If, as I suspect, your intent is to wrest control of the organization from me, then I urge you to follow the protocol established in our by-laws. You have the right to petition the board of directors for a special session in which you seek a vote of no confidence in my leadership. The chairman can be removed by a majority vote of the board.
You should understand that I am adamantly opposed to more radical forms of protest within the organization. To do so will further polarize the community and invite dangerous forms of retaliation from the other side.
David W. Greenbriar, Ph.D.
Escalante Environmental Wilderness Alliance
Books wondered what kind of “vague threats and innuendos” Greenbriar referred to. When he asked Darby about it, she shrugged.
Books had learned long ago that good homicide cops tended to have reliable instincts about people. His initial impressions of Darby Greenbriar were mixed. On one hand, she seemed cooperative, forthcoming, and genuinely distraught over the death of her husband. On the other, she seemed terribly uninformed about everything related to the family estate. That struck him as unusual, particularly in a marriage where a beautiful, young woman married a guy nearly twice her age. What did Darby stand to gain financially from her husband's death? And what about her weekend in Las Vegas?
Some murder investigations were straightforwardâphysical evidence connects a suspect with the crime, an eyewitness identifies a suspect, or a motive is so clear that it smacks you square in the face. That wasn't this case. Books could ill afford to ignore the chance that someone close to Greenbriar, an ally perhaps, had killed him and hatched an elaborate plot to cast blame on an obvious foe like the CFW.
Barry Struthers and Tommy McLain had become persons of interest in the Greenbriar murder. Both had motive and means. That left opportunity. Books also considered the possibility that Greenbriar's murder could, in some way, be connected to the EEWA's opposition to road expansion on federal land. He knew virtually nothing about who would have the most to gain if federal road expansion restrictions were eased? While Books couldn't answer that question, he knew who could.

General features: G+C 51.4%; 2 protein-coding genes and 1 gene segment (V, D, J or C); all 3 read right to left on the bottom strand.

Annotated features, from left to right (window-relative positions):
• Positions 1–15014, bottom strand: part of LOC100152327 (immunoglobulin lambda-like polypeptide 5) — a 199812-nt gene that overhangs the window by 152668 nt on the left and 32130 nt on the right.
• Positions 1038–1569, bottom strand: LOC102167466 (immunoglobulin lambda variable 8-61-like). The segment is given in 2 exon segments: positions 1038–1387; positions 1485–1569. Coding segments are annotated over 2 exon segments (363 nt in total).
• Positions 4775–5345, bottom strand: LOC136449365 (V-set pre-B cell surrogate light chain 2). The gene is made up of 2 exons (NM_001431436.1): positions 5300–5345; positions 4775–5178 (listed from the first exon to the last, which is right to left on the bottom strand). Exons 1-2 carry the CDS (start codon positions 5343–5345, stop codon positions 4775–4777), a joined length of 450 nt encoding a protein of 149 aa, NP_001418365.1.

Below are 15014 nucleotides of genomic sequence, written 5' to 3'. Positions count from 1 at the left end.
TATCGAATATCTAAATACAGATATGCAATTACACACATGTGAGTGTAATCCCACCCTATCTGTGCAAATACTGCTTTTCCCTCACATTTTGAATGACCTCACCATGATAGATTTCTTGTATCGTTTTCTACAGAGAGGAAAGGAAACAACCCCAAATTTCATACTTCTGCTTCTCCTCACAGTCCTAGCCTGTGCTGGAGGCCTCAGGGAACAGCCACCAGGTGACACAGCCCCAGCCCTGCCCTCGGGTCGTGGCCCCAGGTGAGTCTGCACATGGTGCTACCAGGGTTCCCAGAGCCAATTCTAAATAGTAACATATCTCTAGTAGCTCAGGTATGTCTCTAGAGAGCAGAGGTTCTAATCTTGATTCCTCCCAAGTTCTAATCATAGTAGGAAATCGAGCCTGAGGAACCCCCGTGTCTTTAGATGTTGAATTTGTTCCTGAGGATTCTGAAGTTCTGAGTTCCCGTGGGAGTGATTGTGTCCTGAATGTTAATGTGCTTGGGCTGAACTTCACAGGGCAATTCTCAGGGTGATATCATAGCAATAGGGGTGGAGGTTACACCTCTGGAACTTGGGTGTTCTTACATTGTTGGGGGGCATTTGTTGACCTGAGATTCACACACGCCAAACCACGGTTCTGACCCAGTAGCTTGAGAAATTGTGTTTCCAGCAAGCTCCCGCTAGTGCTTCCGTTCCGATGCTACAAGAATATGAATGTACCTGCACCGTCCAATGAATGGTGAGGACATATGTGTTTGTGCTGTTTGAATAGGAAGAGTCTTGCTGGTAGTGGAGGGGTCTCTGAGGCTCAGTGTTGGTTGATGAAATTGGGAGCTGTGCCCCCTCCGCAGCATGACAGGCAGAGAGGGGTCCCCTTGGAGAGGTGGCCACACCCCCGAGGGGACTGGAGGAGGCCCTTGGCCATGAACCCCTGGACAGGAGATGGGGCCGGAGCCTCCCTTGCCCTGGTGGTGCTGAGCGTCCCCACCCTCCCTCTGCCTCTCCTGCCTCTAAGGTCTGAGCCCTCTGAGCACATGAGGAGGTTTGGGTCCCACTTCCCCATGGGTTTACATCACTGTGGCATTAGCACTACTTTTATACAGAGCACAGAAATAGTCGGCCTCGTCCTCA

Books caught up with Ned Hunsaker that evening working outside in his garden. Hunsaker was still a handsome man, Books guessed, although it was hard to tell. He was tall, maybe six-five, and slim, with a swarthy complexion, leathery-looking skin, and a full head of silver hairâthe direct consequence of years spent trekking across the southern Utah desert under a blistering sun. His solitary wanderings were the stuff of legend around Kane County. He knew the monuments and national parks far better than most people, because he'd spent a lifetime exploring them.
Since Books had neglected to leave the swamp cooler on when he left for work, the double-wide was going to be uninhabitable for the next half-hour. Ned interrupted his gardening and brought out iced tea. They sat in the shade of his covered front porch.
Hunsaker raised his glass. “Getting settled in the trailer?”
“Slowly, yeah, but it's going to take a little whileâmore shit to unpack than I thought.”
“Well, son, there's no rush. You got plenty of time.”